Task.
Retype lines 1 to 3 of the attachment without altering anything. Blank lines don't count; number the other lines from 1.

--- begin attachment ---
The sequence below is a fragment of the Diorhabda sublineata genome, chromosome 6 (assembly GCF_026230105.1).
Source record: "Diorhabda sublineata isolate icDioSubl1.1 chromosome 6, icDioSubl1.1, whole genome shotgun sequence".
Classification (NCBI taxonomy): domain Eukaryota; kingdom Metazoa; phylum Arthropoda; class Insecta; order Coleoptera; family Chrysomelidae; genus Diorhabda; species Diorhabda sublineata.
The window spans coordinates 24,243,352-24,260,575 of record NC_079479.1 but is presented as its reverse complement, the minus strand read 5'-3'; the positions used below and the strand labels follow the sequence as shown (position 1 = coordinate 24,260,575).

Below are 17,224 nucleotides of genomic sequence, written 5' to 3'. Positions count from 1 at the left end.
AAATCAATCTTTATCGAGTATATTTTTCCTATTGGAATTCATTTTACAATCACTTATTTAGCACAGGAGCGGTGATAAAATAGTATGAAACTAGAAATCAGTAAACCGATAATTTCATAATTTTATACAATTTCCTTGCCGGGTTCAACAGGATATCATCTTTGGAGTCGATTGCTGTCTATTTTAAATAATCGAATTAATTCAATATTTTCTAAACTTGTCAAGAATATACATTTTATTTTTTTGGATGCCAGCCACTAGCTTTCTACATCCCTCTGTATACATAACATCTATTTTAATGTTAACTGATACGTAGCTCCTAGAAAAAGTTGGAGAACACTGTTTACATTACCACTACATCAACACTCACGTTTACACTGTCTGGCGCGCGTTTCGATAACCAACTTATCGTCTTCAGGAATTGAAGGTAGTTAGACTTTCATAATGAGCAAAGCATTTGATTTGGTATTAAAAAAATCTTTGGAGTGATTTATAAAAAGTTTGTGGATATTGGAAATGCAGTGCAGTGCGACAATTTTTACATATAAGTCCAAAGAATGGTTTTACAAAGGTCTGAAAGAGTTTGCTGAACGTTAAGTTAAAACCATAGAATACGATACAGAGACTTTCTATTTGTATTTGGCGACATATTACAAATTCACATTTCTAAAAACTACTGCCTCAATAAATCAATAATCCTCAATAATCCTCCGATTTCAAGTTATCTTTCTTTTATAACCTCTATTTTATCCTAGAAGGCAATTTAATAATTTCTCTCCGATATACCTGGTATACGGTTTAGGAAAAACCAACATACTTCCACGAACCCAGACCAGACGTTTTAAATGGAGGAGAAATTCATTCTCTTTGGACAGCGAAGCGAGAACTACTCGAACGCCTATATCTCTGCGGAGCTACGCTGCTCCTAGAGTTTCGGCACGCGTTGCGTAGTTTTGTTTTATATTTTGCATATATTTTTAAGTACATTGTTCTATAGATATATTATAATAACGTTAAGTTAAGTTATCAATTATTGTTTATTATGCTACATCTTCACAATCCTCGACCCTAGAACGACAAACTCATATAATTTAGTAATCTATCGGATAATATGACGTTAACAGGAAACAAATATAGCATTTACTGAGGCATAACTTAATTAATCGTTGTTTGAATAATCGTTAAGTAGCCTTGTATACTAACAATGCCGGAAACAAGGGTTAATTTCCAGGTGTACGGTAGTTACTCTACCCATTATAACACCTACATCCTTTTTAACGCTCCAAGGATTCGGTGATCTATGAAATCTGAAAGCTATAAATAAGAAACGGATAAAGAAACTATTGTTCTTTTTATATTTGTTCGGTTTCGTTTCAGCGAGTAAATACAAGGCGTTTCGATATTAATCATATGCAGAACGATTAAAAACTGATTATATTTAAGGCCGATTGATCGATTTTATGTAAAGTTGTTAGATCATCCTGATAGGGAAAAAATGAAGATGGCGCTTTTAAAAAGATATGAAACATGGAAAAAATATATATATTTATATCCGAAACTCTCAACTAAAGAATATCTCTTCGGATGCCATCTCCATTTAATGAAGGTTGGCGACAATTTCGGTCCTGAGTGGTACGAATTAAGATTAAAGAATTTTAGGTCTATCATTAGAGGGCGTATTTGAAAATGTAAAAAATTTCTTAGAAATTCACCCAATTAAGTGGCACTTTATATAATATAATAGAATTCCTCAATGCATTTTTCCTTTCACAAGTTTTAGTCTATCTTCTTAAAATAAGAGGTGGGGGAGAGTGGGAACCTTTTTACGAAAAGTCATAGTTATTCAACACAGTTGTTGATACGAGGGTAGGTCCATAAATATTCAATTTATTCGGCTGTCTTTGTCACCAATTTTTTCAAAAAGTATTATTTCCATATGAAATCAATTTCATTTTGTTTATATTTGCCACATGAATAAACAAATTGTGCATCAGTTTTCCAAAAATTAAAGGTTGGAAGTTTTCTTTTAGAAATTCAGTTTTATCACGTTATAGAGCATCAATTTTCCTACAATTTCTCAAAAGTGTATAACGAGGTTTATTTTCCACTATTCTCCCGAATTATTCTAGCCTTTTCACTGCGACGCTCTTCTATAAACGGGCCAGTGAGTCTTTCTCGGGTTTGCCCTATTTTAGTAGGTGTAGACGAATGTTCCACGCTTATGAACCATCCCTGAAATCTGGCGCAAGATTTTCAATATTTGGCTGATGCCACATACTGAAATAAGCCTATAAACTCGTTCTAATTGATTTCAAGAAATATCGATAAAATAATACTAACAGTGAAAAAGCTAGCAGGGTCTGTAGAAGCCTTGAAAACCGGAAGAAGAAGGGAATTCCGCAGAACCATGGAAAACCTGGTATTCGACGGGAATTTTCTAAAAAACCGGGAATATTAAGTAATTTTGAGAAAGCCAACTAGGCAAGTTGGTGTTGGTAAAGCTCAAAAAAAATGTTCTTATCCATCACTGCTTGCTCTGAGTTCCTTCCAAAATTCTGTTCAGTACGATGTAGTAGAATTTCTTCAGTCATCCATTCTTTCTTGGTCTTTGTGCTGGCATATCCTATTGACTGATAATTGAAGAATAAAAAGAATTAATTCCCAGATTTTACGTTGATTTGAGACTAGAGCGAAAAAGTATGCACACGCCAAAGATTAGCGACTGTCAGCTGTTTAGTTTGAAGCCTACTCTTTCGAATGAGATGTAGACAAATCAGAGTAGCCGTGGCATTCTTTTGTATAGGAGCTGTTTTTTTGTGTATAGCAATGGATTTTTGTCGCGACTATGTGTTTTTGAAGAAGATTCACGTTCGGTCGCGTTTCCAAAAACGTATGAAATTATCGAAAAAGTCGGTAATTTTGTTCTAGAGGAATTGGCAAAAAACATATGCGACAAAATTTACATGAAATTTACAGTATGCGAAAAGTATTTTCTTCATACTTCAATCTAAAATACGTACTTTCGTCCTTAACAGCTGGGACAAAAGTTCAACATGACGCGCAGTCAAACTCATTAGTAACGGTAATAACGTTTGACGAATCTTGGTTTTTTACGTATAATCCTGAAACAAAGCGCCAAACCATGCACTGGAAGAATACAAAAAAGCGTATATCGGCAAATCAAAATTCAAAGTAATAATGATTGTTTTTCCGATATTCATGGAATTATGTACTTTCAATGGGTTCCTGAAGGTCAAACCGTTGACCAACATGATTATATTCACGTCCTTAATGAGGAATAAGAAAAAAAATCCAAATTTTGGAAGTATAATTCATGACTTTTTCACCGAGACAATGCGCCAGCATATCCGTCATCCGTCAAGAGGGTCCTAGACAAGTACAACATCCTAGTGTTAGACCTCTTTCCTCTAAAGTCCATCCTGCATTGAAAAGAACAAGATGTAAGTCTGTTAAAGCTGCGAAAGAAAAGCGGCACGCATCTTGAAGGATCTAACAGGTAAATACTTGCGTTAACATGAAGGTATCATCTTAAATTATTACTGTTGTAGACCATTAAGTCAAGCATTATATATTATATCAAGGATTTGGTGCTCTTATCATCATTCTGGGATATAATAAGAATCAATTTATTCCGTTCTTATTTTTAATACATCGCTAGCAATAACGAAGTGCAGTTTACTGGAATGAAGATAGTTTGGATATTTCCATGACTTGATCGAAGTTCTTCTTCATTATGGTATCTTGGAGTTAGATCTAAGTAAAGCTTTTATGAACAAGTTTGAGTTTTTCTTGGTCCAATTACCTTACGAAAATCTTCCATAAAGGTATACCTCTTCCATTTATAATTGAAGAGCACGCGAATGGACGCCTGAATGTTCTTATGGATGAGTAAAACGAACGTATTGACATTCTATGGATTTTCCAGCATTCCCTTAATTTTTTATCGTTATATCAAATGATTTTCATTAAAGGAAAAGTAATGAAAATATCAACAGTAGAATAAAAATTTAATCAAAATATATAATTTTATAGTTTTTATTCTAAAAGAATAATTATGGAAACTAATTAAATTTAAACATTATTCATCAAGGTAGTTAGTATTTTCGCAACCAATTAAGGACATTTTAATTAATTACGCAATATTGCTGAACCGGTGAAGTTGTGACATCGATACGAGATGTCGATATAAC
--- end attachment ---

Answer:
The sequence below is a fragment of the Diorhabda sublineata genome, chromosome 6 (assembly GCF_026230105.1).
Source record: "Diorhabda sublineata isolate icDioSubl1.1 chromosome 6, icDioSubl1.1, whole genome shotgun sequence".
Classification (NCBI taxonomy): domain Eukaryota; kingdom Metazoa; phylum Arthropoda; class Insecta; order Coleoptera; family Chrysomelidae; genus Diorhabda; species Diorhabda sublineata.